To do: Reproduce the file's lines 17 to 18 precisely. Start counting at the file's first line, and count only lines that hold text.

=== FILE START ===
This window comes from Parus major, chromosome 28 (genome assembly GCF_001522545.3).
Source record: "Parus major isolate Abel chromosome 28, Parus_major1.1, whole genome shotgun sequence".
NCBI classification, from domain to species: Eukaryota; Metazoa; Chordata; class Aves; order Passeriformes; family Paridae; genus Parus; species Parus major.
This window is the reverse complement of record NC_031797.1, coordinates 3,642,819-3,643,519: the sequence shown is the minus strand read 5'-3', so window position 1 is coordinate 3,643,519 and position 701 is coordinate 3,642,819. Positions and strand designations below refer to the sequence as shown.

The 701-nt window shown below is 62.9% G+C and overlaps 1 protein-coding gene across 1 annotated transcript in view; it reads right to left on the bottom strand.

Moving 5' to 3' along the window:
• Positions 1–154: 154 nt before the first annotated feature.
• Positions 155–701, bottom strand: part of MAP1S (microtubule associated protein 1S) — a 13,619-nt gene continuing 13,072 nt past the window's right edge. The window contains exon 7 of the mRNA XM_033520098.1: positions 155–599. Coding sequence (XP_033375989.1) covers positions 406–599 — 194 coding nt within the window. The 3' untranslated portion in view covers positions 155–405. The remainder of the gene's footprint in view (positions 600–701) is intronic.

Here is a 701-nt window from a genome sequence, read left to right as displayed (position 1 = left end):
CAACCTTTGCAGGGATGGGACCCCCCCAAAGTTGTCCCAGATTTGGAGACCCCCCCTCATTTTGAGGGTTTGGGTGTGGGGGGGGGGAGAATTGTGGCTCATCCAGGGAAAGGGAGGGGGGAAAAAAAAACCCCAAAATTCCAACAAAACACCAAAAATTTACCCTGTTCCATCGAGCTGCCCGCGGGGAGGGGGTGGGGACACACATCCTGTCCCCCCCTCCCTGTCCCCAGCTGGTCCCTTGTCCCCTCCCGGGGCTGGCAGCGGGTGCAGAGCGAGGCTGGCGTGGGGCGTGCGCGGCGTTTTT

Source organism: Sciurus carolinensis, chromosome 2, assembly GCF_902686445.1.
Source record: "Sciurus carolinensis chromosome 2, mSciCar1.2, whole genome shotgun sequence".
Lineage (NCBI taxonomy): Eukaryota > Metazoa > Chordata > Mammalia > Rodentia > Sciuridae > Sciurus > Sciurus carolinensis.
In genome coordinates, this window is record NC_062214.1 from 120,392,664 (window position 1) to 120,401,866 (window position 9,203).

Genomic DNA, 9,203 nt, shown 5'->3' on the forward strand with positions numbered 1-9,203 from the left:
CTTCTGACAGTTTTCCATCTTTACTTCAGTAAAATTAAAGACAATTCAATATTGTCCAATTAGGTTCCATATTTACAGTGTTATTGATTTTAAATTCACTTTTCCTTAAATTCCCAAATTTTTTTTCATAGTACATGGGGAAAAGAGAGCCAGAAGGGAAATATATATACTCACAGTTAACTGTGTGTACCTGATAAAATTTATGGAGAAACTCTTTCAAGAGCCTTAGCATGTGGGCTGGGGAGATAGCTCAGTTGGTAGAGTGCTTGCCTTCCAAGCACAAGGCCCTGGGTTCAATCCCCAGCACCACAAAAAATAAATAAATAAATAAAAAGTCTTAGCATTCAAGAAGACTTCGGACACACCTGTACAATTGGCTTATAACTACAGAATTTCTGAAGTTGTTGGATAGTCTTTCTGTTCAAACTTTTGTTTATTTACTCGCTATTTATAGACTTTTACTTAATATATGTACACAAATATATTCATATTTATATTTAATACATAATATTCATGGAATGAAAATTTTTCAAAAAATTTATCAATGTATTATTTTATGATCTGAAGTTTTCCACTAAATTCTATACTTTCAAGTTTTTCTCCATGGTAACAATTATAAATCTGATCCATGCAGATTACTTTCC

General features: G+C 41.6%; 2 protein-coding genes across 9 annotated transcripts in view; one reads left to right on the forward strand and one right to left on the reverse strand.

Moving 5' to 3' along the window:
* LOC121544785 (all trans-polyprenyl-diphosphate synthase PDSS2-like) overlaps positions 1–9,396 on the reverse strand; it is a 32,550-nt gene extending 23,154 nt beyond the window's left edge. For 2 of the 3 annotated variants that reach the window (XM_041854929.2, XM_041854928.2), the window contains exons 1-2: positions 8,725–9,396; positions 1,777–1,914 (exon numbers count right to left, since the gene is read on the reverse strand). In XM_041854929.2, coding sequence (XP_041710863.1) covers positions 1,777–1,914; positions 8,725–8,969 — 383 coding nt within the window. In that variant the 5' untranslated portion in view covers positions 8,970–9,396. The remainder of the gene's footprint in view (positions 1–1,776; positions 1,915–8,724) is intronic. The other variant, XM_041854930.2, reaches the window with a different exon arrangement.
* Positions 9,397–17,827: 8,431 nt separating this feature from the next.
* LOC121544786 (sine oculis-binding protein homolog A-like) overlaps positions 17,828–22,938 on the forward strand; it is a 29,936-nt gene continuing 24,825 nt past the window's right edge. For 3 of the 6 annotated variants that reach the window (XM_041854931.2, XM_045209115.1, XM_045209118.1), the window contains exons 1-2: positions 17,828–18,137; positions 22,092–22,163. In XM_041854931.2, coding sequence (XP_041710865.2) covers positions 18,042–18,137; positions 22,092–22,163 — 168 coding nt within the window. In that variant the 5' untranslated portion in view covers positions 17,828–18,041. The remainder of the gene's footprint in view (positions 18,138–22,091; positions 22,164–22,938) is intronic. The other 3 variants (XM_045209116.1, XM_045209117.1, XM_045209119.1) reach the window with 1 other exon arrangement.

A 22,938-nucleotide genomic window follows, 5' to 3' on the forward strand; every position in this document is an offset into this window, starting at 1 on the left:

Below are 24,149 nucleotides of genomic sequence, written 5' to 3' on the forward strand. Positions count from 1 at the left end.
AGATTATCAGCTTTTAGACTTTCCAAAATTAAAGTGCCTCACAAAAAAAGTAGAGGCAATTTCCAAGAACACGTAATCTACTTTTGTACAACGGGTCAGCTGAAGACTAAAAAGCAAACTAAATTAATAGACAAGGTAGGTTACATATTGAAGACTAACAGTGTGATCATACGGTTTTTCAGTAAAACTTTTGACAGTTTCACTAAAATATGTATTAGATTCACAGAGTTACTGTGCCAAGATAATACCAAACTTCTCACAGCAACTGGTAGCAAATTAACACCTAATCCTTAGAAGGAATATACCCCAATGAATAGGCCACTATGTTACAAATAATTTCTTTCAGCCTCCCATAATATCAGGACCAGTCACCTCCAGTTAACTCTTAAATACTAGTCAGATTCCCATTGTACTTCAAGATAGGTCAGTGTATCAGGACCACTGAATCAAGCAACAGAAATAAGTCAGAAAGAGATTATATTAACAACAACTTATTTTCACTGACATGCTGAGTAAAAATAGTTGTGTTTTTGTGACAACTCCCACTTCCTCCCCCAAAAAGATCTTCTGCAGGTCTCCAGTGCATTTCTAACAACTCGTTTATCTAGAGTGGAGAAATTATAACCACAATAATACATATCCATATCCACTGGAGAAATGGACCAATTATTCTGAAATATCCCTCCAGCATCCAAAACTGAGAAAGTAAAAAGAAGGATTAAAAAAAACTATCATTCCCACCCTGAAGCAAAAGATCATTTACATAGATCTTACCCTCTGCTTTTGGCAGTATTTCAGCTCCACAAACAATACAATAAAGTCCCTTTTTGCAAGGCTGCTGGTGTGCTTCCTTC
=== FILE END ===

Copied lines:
General features: G+C 41.6%; 2 protein-coding genes across 9 annotated transcripts in view; one reads left to right on the forward strand and one right to left on the reverse strand.

Moving 5' to 3' along the window: